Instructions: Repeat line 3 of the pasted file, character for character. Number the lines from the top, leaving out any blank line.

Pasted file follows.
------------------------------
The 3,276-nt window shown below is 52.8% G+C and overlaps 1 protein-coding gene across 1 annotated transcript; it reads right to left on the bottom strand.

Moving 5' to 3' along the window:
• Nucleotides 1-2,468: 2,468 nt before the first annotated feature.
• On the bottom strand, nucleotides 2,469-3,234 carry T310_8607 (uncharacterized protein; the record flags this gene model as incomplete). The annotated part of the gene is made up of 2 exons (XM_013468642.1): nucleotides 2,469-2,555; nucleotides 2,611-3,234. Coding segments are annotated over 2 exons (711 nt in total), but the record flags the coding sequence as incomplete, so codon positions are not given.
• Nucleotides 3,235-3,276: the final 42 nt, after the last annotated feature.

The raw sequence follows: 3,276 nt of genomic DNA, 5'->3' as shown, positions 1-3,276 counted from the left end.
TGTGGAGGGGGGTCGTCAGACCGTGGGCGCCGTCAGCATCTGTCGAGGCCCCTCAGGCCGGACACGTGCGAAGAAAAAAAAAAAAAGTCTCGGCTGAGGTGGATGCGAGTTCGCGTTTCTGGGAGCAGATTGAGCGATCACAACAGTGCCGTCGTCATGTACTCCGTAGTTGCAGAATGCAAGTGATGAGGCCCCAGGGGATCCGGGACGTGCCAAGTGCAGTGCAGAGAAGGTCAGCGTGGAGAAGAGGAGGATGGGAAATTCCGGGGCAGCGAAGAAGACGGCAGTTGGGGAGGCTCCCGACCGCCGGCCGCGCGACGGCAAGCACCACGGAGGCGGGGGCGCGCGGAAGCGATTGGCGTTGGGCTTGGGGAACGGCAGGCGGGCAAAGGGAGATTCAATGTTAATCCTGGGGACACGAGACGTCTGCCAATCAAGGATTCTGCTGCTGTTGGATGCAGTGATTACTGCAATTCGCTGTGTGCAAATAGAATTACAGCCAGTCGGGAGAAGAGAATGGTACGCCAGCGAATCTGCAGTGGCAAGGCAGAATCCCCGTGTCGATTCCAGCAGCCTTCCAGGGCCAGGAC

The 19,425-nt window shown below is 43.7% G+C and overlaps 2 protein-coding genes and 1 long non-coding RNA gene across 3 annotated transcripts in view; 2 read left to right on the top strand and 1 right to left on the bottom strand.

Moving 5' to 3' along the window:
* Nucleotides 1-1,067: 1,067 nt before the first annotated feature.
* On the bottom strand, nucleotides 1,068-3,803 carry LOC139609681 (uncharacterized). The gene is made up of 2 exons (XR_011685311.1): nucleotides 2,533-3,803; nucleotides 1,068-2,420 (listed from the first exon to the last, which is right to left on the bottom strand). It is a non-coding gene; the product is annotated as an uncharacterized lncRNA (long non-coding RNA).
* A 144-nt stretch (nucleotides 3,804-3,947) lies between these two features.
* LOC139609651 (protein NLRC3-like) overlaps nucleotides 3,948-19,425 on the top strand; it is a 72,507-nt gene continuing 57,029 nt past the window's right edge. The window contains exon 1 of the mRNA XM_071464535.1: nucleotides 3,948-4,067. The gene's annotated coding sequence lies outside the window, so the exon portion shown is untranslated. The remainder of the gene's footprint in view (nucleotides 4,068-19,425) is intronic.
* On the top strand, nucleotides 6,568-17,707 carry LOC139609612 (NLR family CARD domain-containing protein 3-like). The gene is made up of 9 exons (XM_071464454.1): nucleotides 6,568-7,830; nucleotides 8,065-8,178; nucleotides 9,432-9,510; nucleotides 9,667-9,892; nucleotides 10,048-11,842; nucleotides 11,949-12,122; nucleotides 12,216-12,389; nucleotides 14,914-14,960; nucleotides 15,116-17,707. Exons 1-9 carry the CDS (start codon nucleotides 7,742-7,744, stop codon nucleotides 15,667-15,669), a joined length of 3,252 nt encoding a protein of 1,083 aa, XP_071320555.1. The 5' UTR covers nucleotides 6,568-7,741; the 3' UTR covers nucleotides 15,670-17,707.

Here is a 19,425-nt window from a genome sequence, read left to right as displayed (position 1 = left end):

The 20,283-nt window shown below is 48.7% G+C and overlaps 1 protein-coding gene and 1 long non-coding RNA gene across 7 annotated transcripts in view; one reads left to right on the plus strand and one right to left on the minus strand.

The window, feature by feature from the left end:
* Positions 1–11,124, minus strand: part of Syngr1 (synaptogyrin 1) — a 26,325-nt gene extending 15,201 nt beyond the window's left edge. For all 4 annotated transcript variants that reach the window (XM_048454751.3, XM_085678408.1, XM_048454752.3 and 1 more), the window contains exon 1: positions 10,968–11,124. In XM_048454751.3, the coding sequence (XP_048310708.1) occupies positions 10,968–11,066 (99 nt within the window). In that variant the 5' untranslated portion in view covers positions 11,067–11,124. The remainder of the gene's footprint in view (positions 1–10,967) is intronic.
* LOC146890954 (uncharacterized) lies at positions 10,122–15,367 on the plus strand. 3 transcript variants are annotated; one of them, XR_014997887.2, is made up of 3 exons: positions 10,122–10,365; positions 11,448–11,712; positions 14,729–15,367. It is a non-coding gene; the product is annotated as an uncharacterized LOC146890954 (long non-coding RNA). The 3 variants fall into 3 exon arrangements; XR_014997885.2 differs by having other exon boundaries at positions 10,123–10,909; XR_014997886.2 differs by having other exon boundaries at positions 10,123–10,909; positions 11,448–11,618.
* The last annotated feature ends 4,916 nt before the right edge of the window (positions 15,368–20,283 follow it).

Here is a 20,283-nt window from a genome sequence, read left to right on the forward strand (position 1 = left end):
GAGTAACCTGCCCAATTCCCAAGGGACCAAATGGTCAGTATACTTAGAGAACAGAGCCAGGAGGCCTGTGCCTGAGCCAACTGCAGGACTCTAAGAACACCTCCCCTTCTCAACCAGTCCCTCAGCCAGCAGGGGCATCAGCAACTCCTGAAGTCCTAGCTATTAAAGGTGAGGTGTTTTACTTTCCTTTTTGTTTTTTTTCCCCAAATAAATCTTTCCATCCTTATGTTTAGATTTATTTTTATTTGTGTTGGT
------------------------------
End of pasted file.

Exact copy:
• Nucleotides 1-2,468: 2,468 nt before the first annotated feature.